Why has Russia invaded Ukraine and what does Putin want?

By Paul Kirby
BBC News

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Watch: Our parents wouldn’t leave Bucha, then Russia moved in

Vladimir Putin unleashed the biggest war in Europe since World War Two with the justification that modern, Western-leaning Ukraine was a constant threat and Russia could not feel "safe, develop and exist".

Thousands of people have since died, towns and cities such as Mariupol lie in ruins and 13 million people have been displaced. But the questions remain: what was it all for and how will it end?

What was Putin's original goal?

The Russian leader's initial aim was to overrun Ukraine and depose its government, ending for good its desire to join the Western defensive alliance Nato. After a month of failures, he abandoned his bid to capture the capital Kyiv and turned his ambitions to Ukraine's east and south.

Launching the invasion on 24 February he told the Russian people his goal was to "demilitarise and de-Nazify Ukraine". His declared aim was to protect people subjected to what he called eight years of bullying and genocide by Ukraine's government. Another objective was soon added: ensuring Ukraine's neutral status .

Foreign Minister Sergei Lavrov spoke of freeing Ukraine from oppression while foreign intelligence chief Sergei Naryshkin argued "Russia's future and its future place in the world are at stake".

Ukraine's democratically elected president, Volodymyr Zelensky, said "the enemy has designated me as target number one; my family is target number two". His adviser said Russian troops made two attempts to storm the presidential compound.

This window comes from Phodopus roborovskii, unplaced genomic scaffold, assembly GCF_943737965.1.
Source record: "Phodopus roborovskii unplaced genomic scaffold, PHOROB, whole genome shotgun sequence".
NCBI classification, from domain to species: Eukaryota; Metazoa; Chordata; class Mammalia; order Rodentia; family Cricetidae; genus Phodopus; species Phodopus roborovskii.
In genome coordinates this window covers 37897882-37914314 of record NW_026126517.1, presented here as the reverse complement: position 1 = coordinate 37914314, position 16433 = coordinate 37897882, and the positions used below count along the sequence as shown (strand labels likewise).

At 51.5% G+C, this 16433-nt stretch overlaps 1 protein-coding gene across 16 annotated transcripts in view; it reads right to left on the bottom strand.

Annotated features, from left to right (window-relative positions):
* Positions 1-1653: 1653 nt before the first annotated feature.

Image source, Yevgeny BIYATOV/Sputnik/AFP
Image caption,
President Putin has spoken of Russia's invasion as a "noble" cause

Russia's leader refused to call it an invasion or a war. Moscow continues to coin Europe's biggest war since 1945 a "special military operation".

The claims of Nazis and genocide in Ukraine are completely unfounded but part of a narrative repeated by Russia for years. "It's crazy, sometimes not even they can explain what they are referring to," complained Ukraine's foreign minister Dmytro Kuleba.

However, an opinion piece by state-run news agency Ria Novosti made clear that "denazification is inevitably also de-Ukrainisation" - in effect erasing the modern state.

And it is Russia that is now accused by the international community of carrying out war crimes. Several countries including the US and Canada go further and call it genocide.

After so much destruction, the Russian leader's words ring very hollow now: "It is not our plan to occupy the Ukrainian territory; we do not intend to impose anything on anyone by force."

How have Putin's aims changed?

A month into the invasion, Russia pulled back from Kyiv and declared its main goal was the "liberation of Donbas" - broadly referring to Ukraine's eastern regions of Luhansk and Donetsk. More than a third of this area was already seized by Russian proxy forces in a war that began in 2014, now Russia wanted to conquer all of it.